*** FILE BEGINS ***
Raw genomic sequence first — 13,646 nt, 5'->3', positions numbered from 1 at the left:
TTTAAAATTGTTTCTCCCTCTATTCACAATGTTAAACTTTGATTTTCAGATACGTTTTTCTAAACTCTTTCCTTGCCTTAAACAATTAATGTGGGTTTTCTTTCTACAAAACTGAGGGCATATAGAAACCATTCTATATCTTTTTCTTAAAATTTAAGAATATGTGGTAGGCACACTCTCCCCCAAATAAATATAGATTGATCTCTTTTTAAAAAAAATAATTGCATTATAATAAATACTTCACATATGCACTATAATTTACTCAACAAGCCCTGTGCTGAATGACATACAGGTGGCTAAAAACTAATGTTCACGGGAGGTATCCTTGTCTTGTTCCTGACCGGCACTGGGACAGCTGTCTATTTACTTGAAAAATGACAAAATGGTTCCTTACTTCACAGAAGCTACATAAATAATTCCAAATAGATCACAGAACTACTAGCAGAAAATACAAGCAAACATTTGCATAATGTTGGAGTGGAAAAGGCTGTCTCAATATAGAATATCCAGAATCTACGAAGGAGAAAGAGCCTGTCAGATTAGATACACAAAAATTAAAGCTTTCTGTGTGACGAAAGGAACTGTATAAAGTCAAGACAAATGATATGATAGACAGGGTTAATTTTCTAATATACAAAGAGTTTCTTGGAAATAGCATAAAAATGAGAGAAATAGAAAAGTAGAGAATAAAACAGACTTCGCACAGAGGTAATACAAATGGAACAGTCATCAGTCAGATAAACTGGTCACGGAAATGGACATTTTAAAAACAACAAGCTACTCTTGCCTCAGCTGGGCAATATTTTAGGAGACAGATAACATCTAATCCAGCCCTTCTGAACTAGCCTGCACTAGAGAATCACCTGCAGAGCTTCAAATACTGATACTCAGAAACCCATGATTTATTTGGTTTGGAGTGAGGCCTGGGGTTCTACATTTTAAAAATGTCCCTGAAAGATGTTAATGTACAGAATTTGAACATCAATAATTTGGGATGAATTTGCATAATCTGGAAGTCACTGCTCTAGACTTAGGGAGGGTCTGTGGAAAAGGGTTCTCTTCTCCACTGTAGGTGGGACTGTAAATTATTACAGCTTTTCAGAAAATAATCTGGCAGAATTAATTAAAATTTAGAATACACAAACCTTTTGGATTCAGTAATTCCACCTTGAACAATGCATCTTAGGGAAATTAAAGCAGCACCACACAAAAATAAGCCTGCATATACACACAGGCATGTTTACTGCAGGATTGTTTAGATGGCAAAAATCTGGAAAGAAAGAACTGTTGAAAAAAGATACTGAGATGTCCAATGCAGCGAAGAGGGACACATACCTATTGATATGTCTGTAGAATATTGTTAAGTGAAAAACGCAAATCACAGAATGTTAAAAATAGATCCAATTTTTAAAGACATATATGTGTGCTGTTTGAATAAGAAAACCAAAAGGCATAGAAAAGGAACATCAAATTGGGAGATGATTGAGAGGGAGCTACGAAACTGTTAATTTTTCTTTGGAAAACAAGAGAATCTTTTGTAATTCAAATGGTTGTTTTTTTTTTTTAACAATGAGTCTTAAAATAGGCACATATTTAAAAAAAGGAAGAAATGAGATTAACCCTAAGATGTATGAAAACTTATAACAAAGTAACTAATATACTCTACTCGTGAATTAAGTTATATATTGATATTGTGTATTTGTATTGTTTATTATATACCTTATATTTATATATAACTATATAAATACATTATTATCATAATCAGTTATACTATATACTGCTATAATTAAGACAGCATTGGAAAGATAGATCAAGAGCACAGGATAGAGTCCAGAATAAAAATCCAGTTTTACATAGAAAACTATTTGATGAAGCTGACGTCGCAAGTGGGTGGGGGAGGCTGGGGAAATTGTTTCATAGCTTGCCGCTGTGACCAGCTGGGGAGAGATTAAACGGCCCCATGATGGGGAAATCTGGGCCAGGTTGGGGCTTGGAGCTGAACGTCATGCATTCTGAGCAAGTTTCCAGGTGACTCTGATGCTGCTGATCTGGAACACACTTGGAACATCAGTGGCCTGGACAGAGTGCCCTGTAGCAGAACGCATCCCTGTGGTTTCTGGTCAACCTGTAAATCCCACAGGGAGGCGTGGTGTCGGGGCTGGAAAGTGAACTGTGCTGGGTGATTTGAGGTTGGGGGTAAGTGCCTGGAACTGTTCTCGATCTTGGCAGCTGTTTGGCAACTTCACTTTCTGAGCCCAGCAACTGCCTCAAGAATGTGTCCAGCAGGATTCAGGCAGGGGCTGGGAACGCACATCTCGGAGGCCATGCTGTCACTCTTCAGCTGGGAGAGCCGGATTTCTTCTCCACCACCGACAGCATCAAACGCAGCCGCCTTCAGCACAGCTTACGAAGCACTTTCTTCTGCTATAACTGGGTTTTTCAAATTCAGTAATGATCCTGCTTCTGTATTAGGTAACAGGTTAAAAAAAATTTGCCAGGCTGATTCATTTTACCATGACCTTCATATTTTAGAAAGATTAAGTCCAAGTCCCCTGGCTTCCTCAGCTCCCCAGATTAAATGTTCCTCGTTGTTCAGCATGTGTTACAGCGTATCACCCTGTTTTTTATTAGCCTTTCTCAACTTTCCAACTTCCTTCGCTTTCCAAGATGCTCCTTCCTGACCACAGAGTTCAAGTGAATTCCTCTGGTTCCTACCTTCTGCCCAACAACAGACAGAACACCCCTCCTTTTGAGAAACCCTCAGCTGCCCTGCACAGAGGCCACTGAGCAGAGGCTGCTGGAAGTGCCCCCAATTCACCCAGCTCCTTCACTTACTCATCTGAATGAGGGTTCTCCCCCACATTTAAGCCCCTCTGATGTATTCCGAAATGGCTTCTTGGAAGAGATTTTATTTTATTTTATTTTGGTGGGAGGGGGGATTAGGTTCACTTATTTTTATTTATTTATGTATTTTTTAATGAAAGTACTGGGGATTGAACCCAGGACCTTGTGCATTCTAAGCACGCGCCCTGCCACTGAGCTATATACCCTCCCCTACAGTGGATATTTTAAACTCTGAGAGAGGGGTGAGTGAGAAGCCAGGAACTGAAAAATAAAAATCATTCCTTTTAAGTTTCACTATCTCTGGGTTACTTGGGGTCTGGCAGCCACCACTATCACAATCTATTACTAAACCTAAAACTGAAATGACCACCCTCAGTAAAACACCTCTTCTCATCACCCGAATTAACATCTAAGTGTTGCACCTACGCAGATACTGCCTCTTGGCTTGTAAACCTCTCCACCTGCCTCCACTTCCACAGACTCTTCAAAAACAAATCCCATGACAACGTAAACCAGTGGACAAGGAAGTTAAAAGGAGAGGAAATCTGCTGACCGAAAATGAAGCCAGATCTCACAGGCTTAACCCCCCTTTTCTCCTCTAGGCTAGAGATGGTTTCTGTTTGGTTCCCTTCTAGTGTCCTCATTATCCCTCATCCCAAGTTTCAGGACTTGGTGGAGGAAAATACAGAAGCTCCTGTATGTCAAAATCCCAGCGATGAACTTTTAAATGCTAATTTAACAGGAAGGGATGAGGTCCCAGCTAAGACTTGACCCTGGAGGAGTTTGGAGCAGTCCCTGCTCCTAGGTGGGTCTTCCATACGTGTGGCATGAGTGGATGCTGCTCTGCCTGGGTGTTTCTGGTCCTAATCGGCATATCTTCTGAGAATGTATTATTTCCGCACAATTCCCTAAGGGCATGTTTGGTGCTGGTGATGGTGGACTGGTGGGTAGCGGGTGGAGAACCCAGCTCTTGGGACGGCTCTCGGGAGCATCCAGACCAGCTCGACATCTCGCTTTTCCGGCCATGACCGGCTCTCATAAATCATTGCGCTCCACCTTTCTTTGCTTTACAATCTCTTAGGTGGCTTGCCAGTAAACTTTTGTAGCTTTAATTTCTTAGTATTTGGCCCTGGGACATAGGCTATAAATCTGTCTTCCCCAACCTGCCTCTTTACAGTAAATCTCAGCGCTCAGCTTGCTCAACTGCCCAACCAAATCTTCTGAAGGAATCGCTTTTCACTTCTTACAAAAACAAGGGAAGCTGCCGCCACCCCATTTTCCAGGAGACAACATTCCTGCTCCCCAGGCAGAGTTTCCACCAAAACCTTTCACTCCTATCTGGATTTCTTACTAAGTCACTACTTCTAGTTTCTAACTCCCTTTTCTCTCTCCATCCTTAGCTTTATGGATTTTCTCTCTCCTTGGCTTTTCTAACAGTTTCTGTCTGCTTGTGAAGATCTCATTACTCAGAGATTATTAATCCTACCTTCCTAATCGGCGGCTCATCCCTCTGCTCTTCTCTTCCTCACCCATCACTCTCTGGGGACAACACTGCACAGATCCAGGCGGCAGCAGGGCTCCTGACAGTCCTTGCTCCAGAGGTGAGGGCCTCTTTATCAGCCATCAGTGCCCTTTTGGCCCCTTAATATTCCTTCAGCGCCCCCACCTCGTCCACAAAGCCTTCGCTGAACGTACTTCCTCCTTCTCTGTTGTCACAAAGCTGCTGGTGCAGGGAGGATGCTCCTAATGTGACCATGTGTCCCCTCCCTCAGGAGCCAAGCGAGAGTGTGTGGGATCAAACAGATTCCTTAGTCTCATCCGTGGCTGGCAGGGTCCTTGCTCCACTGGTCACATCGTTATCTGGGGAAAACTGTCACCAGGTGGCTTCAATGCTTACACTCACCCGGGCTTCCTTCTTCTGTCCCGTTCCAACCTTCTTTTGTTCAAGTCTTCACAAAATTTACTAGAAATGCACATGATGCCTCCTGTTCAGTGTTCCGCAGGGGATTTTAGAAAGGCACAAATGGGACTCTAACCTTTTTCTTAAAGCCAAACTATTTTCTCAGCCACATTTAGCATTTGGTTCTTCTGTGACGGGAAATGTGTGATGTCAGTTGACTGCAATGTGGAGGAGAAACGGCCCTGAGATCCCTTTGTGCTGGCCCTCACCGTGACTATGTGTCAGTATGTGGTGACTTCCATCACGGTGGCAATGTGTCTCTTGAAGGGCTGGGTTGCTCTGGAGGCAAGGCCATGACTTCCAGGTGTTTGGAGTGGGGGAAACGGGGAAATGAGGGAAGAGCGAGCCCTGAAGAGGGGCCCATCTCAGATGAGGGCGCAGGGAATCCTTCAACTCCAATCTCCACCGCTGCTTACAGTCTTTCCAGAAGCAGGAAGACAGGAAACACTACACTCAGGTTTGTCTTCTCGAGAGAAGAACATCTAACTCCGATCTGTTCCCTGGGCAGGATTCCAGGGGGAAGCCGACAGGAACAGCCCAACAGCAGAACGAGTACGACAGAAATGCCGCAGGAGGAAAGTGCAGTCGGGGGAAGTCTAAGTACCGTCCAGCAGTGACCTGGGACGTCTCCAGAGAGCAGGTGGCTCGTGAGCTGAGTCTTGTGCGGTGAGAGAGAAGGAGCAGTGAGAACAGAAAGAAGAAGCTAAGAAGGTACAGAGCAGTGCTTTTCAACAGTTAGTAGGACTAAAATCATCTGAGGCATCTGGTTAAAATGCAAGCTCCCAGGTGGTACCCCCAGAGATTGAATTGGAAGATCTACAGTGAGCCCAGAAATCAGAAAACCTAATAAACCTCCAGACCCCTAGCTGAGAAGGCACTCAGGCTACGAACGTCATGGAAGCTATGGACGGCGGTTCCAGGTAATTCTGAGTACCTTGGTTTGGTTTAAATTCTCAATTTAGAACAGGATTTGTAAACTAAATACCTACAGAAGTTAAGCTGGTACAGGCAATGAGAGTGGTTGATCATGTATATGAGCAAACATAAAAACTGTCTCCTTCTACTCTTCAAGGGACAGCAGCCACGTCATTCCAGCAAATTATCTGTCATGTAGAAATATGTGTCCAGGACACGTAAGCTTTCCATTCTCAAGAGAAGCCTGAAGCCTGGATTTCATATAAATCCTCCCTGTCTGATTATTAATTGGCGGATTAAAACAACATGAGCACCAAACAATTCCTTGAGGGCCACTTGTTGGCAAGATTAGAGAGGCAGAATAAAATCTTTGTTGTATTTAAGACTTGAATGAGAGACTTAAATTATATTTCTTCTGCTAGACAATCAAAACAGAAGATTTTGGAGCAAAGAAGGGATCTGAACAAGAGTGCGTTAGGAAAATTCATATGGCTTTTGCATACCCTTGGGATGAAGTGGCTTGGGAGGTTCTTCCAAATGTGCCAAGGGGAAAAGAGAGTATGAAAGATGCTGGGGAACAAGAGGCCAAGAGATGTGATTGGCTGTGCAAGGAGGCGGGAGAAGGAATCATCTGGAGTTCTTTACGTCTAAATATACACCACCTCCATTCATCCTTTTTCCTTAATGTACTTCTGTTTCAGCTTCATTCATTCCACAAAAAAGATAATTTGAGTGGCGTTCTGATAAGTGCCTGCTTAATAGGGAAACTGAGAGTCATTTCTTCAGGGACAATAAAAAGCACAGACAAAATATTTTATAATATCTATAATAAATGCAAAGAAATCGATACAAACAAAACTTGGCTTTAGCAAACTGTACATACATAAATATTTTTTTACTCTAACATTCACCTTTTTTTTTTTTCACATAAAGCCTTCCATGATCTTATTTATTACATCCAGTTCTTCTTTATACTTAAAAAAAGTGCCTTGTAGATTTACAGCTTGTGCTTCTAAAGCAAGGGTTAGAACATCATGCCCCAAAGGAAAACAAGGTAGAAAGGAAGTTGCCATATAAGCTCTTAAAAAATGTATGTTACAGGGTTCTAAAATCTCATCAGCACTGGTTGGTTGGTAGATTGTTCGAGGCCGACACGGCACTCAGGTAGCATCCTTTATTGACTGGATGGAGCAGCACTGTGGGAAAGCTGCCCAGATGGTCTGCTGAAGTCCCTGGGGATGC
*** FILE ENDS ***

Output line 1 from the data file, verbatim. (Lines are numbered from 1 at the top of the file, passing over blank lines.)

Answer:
Raw genomic sequence first — 13,646 nt, 5'->3', positions numbered from 1 at the left: